Changing times calls for changing toys

Photo of the original Mr. Potato Head (Photo

In an attempt for greater inclusivity, on Feb. 25, Hasbro released a statement saying that the Mr. Potato Head brand name and logo will drop the Mr. and change to the non-binary name Potato Head. Out of similar concern for more inclusive products, just five days after Hasbro released this news, Dr. Seuss Enterprises announced that they would stop publishing six books that contain harmful racial stereotypes. Both controversial decisions have since taken the internet by storm, sparking both support and backlash.

Hasbro made this change to its brand name to allow its consumers to have more freedom in choosing the gender orientation of their potatoes. After receiving criticism later that day, Hasbro clarified their decision in a tweet noting that Mr. and Mrs. Potato Head “aren’t going anywhere,” as these toys will continue to be sold, just under a different brand name. Although there was no pressure for the company to make the switch in their brand, Hasbro wanted to make their toy more inclusive for children of all identities.

With similar motivations, the following six Dr. Seuss books will stop being published because of racist stereotypes and imagery that are “hurtful and wrong:” And to Think That I Saw It on Mulberry Street, If I Ran the Zoo, McElligot’s Pool, On Beyond Zebra!, Scrambled Eggs Super! and The Cat’s Quizzer. According to the company, “Ceasing sales of these books is only part of our commitment and our broader plan to ensure Dr. Seuss Enterprises’ catalog represents and supports all communities and families.”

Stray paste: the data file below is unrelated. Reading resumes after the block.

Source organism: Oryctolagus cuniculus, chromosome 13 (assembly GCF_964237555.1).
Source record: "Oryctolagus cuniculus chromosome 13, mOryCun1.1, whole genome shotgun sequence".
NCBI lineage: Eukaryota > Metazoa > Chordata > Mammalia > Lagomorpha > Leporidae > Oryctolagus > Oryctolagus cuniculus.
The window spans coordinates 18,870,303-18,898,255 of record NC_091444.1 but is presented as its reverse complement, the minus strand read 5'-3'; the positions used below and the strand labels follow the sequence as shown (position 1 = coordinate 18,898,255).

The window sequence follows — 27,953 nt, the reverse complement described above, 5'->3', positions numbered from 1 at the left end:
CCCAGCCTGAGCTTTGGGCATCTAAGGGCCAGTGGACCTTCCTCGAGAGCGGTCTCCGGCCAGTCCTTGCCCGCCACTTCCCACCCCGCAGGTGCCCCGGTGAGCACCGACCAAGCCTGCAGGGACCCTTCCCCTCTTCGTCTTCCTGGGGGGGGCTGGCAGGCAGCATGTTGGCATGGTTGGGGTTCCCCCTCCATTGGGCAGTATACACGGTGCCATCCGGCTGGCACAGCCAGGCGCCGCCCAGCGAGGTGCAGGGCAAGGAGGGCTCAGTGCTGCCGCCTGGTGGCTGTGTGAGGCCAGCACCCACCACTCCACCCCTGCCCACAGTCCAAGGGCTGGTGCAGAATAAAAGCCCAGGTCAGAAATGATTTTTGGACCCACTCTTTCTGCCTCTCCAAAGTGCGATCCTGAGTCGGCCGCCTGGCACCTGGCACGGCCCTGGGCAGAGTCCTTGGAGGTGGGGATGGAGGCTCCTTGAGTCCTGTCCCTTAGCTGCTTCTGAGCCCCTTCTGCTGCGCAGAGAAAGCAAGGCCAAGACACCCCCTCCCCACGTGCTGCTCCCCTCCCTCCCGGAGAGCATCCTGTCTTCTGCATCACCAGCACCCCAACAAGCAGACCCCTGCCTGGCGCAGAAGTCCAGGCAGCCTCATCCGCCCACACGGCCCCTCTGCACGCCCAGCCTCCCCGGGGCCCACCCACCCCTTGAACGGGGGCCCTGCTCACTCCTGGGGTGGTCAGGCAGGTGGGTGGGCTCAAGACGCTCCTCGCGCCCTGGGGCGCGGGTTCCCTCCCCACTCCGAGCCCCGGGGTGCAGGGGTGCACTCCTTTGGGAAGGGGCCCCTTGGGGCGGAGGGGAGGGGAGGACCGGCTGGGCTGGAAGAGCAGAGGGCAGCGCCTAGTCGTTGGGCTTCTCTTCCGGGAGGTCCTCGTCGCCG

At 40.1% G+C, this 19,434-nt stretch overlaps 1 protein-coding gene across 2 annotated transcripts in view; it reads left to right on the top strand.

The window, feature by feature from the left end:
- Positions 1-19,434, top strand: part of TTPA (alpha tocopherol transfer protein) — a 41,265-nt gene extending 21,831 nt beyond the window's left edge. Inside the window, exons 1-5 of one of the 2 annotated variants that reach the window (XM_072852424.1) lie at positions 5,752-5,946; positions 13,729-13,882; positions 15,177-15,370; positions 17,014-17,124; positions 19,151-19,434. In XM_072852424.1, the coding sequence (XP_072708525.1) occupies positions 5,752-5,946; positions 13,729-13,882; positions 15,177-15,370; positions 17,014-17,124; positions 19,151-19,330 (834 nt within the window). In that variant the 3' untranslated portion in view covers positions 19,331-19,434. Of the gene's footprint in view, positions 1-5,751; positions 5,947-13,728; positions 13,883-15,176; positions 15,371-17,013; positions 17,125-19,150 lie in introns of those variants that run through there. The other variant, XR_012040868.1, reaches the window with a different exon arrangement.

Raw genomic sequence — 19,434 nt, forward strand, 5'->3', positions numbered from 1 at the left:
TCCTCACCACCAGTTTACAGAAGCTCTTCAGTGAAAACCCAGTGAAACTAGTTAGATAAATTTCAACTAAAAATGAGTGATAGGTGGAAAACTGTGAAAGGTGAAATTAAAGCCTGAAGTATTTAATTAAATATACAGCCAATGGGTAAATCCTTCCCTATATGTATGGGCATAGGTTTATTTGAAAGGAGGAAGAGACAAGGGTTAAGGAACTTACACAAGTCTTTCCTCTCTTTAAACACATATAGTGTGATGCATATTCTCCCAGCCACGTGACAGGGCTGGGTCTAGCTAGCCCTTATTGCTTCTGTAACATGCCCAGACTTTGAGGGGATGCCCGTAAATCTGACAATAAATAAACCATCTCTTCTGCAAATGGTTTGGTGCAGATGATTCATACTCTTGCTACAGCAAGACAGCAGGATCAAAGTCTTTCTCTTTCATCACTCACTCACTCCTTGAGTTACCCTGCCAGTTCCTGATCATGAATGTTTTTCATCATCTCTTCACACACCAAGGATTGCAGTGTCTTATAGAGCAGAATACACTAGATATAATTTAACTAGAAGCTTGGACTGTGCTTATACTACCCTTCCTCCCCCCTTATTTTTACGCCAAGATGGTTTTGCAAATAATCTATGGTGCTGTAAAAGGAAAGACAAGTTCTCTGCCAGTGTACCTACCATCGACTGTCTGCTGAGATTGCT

There are very mixed feelings about these decisions. Some people argue that trying to be more inclusive in these areas is too radical, not helpful or even unnecessary. Tucker Carlson of Fox News went as far as to say that trying to “cancel” Dr. Seuss is “demented.” On the other end of the spectrum, some people feel that being further educated on these topics can be beneficial to children and adults alike.

Compilation of well-known Dr. Suess characters (Photo courtesy of

According to a 2019 Pew Research Center study, younger Americans are more likely to be familiar with the use of gender-neutral pronouns. Therefore, in a world that is calling upon greater usage of the proper pronouns, it is important for kids to be exposed at a young age to toys that reflect the developments of modern society. The study also found that 47 percent of all adults said they are uncomfortable using gender-neutral pronouns, a statistic that decreased with age. Thus, these kids’ toys can also serve as a learning curve for adults, prompting them to be more accepting of different gender identities.

 Equally important to the acceptance of gender identity is the effort to eliminate exposure of children to racist or stereotypical ideas, like the ones found in some of Dr. Seuss’s work. Introducing children to work that instead reflects equality and acceptance of all backgrounds can help erase some of the stigmas that exist today.

Although these minor changes in company branding may seem insignificant or unnecessary, the underlying motive behind trying to create children’s toys and publish books that reflect the current social climate is important in raising accepting and aware children.